Was there any music that helped you during that period?
No, I didn’t really listen to music. I played a lot on the computer. I was messing around a lot on MySpace and Facebook.
As you were transitioning, did you put down your guitar for a while?
Early in my transition, I started writing for the next Cretin album. After a month or two, there was too much aggression, and I was too distracted with redefining myself. I went to rehearsal with the band, and they could tell I wasn’t there. I just said we need to put things on hold. Col and Matt completely understood, and said they were there whenever I wanted to come back to Cretin. I had a lot of self-exploration to do.
Now I’m a year past my gender reassignment. I’m settled. I’m rediscovering my interest in the music and playing. Going to MDF solidified everything. I loved being in the environment again. I contacted the folks at MDF then and asked if they wanted Cretin to play this year.
When you go back and listen to Freakery, do you feel like you were projecting who you really wanted to be and what was then your secret life?
I definitely was on “Daddy’s Little Girl” and “Object of Utility”. “Daddy’s Little Girl” might be one of the few cases where what’s in a song later happened in real life. Yeah, it’s very black metal (laughs). I mean, I knew these were fantasies that I had, but I didn’t know back then I was going to make the transition.
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“Daddy’s Little Girl”
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After all you’ve been through personally in the past few years, how is it to sit down with Cretin and write music?
Cretin has always just been an excuse for us to get together once a week to see each other. When you get older, people have different lives and families, so friends can kind of separate. Cretin has always been about friendship. It was always just a chance to get together and make some music and grind. It’s fun.
What will the new Cretin sound like? I don’t imagine there will a huge shift in sound.
There shouldn’t be. We do want to boost the production values. We intentionally went for a DIY, rough sound for Freakery. There were just too many Nasum clones. They were overproduced with drum triggers, and it made the music stale. We wanted to return to the sound we fell in love with. The early bands couldn’t afford professional studios, or the studios didn’t know how to produce them. We wanted a return to that. We wanted it to sound dirty, like it was held together by sweat and duct tape. We won’t have drum triggers or overdo things this time, but we do want to have a better mix.
Freakery is an exact representation of how I write. Whenever I deviate from that, I end up writing things I don’t like. It will sound pretty similar. Widener wants to participate in the songwriting more, too, which will color things.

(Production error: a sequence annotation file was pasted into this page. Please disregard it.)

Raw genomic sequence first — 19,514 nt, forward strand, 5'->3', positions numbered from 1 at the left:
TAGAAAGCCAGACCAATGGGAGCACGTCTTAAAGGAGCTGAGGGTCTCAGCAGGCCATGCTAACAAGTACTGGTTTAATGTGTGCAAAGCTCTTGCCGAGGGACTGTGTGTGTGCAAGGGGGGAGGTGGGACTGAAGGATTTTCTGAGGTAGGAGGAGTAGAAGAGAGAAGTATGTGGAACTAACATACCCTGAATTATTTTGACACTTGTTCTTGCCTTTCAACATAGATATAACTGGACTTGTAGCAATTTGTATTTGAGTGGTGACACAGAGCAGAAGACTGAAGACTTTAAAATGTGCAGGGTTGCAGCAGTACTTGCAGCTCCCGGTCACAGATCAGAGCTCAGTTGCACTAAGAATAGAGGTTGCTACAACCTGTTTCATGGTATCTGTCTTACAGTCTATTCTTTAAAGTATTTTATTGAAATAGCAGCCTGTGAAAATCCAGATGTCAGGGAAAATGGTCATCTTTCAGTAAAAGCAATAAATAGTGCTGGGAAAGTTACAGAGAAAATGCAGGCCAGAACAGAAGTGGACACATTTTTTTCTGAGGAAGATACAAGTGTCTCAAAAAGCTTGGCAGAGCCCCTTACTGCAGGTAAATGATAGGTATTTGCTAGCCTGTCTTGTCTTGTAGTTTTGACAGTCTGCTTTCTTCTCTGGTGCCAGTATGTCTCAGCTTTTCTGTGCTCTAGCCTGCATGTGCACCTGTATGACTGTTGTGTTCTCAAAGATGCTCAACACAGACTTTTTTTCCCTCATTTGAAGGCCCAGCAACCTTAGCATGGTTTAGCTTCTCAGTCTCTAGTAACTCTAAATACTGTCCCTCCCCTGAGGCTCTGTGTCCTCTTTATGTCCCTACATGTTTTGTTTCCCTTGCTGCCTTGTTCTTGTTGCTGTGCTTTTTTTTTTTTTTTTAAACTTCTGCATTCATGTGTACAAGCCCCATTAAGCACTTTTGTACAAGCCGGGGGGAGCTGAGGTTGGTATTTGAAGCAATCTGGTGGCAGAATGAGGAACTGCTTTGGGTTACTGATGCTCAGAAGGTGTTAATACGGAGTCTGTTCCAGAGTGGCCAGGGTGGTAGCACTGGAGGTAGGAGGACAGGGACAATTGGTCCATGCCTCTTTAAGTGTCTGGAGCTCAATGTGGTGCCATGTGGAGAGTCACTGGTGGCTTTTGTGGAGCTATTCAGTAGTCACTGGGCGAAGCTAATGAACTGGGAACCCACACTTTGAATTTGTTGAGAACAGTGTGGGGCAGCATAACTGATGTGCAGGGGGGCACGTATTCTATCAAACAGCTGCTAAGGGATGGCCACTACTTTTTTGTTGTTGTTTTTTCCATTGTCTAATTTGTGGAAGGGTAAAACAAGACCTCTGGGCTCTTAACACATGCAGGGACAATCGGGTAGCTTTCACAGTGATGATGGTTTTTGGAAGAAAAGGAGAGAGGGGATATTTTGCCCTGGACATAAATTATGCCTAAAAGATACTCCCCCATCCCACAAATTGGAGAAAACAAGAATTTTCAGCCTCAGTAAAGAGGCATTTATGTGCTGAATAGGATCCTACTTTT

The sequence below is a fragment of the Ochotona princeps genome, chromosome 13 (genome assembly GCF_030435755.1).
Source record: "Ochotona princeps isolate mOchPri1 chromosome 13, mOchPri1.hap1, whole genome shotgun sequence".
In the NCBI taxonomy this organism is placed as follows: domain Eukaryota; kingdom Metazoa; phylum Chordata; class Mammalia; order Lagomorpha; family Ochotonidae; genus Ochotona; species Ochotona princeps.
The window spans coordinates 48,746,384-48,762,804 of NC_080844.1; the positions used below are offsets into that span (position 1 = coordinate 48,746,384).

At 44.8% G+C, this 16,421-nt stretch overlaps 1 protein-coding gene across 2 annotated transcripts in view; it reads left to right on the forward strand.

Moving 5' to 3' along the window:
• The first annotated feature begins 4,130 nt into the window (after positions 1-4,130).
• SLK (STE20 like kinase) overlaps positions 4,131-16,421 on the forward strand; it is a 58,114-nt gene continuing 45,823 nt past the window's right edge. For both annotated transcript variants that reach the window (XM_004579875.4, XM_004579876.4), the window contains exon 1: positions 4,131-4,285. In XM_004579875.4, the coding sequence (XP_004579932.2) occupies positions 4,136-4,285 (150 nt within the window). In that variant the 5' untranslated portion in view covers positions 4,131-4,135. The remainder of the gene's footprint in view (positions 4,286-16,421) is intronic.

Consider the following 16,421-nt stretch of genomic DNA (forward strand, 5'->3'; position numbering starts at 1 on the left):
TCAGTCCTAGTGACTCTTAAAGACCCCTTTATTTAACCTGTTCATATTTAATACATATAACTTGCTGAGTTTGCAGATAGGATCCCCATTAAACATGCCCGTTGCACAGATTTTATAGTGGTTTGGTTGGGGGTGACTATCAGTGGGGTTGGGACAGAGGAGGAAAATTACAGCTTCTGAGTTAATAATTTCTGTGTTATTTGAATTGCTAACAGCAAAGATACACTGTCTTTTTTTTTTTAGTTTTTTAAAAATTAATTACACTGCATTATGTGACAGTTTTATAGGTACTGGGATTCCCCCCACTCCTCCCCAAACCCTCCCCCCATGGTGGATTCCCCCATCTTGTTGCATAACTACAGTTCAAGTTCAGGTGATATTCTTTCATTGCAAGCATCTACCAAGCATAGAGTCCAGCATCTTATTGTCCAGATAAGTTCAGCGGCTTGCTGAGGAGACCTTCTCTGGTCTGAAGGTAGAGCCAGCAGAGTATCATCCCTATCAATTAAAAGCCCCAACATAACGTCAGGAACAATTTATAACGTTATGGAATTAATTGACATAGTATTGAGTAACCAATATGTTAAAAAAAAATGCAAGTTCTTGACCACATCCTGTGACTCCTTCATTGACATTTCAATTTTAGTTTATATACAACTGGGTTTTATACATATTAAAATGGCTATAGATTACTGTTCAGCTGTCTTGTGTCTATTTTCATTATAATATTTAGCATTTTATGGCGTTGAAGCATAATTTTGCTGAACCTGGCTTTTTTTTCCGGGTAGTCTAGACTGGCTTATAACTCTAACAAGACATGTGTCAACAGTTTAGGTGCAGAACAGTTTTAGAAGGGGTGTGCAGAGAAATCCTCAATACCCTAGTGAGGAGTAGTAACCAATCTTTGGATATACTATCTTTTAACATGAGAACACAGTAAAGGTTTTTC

Will there be any material that deals directly with what you’ve been through in the past few years?
No. Cretin is more about fun, nothing serious. We want to keep it that way. We want to keep it fun and lighthearted. There will be a trans-related song most likely, but we’re not going to speaking out.
Will you be writing from a different perspective, or will you look at your music the same way?
On Freakery, I wrote about 80 percent of the music, and Widener wrote about 80 percent of the lyrics. I always tend to focus on the music. He’s the one who thinks up most of the lyrics. I try to do different things with the guitar. I imagine we’re going to do the same thing. We actually haven’t been able to rehearse in a while. We should be getting together soon, and Widener just finished up something else with one of his other projects. I thought about a few things and ideas.
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Martinez on how her singing voice won’t change
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It seems like Relapse has been a great partner and supporter.
They have been. Betsey and Gordon [from the label] drove me to my hotel room after surgery and took care of me. I love them. They made such an impression helping me out that that my Mom asked about them when we visited at Christmas.
What does it feel like to look back at old YouTube videos before you transitioned?
In a lot of ways it feels like I’m looking at my brother or a sibling. It is my past, but it’s also very much not me. There is a disconnect with some of that stuff. I don’t how my life would have been different if I had transitioned at an earlier age. It’s strange to see.
How did you develop your interest in fetish models?
That was just innate. Pretty much when I became sexually aware, I stumbled across a magazine and was completely taken by it. It was these two [female] legs, and I kept looking at them. When I transitioned, I started thinking, “I can actually wear this stuff now”.
What was a weekend in San Francisco like for the liberated Marissa Martinez?
Initially I would go out on Friday, Saturday, and Sunday nights and drink like crazy. The weekends usually consisted of me dressing up really slutty and going to a bar and not paying for alcohol. There have been orgies, threesomes, chicks making out…rock and roll! (laughs) All of it was being who I should have been. I exploded into the nightlife. But I fell in love and have a boyfriend now. He’s kind of nervous that I might start doing this stuff again.
How did you meet your boyfriend? Is he into metal?
He’s in the scene. We met through a web forum on metal. He participated but didn’t have a huge presence. But one day he posted that he was in San Francisco for a few days. So I told him we should hang out. It was completely innocent because I was a militant lesbian at the time. We messaged each other and exchanged phone numbers.
We had dinner plans. I got off work and texted him and asked him about dinner, and he had gotten drunk the night before and forgotten about the plans. He played it off and found a good place for dinner. We just really hit it off all night. That was the end of it.
It seems like your story is one with a happy ending.
Well, there have been lots of happy endings (laughs).
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“Object of Futility”
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Full album stream links: